All the actors, not only gave life, but they gave soul to their respective characters. Simon Gleeson as Jean Valjean and Earl Carpenter as Inspector Javert, were of equal footing. Their vocal and acting duels were perfection with truly inspiring.

The tragic supporting heroines did not disappoint, Kerrie Ann Greenland as Eponine, gave a fresh renditon to “On My Own.” She sang it with the ambivalent mix of anger, disappointment, longing, tenderness and resolve.

The Philippines’ pride, Rachelle Ann Go as Fantine, in her voice, one felt her agony and desperation. It was coming from the darkest and loneliest places in her heart that is why when she reached the part of the anthem that said, “I have a dreamed my life would be so different from this hell I’m living…,” as part of the audience, I had goose bumps with her spine tingling rendition of “I Dreamed A Dream.” it had bravura and gravitas, a truly powerful Les Miz moment.

Noteworthy to mention were the performances of Paul Wilkins as Marius and Emily Langridge as Coseette. Langridge’s mezzo soprano voice was in top form and she reached her high notes with so much gusto. Paul’s tenor was totally robust.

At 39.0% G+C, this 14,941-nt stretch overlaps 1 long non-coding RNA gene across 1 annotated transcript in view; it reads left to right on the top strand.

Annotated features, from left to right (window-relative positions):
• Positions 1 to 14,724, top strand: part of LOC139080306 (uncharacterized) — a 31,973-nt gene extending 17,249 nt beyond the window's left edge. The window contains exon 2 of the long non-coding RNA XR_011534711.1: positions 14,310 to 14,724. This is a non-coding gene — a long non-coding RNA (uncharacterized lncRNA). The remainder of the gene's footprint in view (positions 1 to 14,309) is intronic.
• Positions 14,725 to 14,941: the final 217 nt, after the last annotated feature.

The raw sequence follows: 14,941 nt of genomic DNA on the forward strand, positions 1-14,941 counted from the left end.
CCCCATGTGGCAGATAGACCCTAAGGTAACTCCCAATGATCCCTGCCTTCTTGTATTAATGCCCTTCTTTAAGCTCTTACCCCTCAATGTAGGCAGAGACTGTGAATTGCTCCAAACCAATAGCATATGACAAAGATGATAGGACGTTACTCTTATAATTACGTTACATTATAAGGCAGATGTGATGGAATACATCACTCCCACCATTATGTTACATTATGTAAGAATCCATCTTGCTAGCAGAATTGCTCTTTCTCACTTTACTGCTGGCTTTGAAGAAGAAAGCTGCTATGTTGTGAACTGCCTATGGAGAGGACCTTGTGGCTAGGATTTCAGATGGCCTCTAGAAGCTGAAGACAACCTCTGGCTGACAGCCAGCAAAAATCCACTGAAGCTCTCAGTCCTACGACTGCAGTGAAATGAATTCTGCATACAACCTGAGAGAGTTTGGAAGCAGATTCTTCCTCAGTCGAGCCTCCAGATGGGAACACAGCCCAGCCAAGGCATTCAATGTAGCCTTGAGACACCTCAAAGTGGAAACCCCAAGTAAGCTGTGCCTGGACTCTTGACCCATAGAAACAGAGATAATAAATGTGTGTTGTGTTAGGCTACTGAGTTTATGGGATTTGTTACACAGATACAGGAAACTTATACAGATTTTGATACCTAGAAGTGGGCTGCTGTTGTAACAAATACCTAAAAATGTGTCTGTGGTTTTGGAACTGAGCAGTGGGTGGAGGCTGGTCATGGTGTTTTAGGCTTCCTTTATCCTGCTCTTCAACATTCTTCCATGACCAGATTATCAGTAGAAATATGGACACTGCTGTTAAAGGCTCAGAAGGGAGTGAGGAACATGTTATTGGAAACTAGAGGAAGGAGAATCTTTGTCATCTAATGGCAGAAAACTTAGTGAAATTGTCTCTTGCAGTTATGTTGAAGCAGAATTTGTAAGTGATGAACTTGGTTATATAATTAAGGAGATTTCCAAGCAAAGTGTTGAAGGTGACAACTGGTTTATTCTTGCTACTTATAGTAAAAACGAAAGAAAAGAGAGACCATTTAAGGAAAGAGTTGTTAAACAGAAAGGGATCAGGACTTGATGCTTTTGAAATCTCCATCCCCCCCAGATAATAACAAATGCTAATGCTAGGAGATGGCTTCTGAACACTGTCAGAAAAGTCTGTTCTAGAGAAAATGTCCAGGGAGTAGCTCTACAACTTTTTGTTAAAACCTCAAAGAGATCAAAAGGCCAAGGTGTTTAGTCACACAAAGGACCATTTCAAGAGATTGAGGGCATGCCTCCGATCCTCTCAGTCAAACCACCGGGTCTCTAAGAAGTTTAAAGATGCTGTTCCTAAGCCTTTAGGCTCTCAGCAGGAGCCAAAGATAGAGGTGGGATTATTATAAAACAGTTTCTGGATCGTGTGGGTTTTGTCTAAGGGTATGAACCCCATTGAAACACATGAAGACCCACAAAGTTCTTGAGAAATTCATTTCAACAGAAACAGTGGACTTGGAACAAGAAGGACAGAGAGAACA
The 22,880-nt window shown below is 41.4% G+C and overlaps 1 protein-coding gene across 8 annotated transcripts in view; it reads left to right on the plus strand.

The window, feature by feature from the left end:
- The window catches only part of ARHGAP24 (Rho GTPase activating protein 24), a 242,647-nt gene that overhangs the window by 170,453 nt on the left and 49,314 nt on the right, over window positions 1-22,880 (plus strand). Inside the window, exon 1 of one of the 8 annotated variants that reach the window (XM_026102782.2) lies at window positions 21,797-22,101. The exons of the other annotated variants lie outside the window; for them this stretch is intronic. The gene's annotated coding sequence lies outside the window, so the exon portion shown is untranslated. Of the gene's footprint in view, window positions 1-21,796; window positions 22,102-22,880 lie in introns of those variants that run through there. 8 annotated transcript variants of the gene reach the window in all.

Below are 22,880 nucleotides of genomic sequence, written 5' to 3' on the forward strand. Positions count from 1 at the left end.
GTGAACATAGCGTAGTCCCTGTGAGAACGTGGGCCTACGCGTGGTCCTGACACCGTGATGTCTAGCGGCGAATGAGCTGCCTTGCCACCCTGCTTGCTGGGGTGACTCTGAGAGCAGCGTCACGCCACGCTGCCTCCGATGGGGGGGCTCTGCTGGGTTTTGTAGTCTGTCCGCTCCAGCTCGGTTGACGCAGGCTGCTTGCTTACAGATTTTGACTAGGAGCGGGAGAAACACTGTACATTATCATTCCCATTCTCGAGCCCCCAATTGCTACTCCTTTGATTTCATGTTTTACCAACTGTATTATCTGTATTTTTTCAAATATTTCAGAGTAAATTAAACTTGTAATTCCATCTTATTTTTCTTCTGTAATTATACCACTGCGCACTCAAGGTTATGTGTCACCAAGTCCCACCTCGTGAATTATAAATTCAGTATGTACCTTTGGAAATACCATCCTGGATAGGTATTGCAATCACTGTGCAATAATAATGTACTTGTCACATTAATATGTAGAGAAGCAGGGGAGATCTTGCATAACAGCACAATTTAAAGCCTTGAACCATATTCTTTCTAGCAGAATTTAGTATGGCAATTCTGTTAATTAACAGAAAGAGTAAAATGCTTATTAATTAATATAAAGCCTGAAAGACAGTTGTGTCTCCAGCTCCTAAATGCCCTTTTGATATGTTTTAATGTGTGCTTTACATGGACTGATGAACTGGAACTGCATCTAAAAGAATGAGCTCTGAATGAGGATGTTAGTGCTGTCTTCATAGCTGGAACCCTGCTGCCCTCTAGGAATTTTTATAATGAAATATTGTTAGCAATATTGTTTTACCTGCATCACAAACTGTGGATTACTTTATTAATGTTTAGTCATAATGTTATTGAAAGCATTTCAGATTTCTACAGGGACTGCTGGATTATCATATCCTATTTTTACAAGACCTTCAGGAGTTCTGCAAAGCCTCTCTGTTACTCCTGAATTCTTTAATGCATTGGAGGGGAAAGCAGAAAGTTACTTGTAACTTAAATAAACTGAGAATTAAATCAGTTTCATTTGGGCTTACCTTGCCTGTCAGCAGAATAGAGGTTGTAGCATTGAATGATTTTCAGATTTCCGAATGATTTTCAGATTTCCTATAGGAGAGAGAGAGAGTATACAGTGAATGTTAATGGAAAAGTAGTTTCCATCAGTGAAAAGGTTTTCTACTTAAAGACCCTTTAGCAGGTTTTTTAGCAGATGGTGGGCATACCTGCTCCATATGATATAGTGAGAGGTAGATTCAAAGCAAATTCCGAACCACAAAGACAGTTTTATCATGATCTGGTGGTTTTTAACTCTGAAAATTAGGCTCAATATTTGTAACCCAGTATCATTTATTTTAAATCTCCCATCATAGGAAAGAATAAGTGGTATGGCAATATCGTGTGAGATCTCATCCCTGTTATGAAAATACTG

You cannot help but feel emotional while you watch Les Miserables. All the songs, especially the highlighted story arcs – the oppression, inequality and injustice, and the power of love – are still relevant in today’s headlines. When you come out of the theater, you bring home its many lessons and glories and they remain in your heart.

PS to the Les Miserables

To all who tropped and watched Les Miz, and to all those who are planning to watch the musical, my prayer and hope is that you feel the same fervor and excitement when a Pinoy theater production is running.

Please be the first to watch, buy tickets and souvenir programs. Spread the word to your friends and acquaintances and entice them to watch a Filipino play. Let us also make our Philippine theater industry throbbing, vibrant with sold out performances. Please don’t look the other way and turn blind withthe reality that we have a wealth of world class Filipino productions.

Also, this is an appeal to the sensibilities of telecommunication giants and the other corporate sponsors who gave their all out support to the Mackintosh musical, please send your love to Filipino plays as well by providing with cash sponsorships and not just “in kind” or ex-deal agreements. Please put an end to this “colonial preference.” Be fair to Filipino made play productions. Be generous and invest on them.

To National Commission for Culture and the Arts who happens to be the lead agency for the seven arts, why don’t you give an outright, annual production grant of P2 million per company who are part of PHILSTAGE? The members of PHILSTAGE are the most professional and legitimate theater companies in the Philippines and this “impossible dream grant” will be utilized to create, develop and produce world class Filipino productions for public consumption.

Let me say this in Filipino, “Oo, imported musicals are great PERO MAS PANALO KUNG TATANGKILIKIN AT MAMAHALIN NATIN ANG SARILING ATIN.”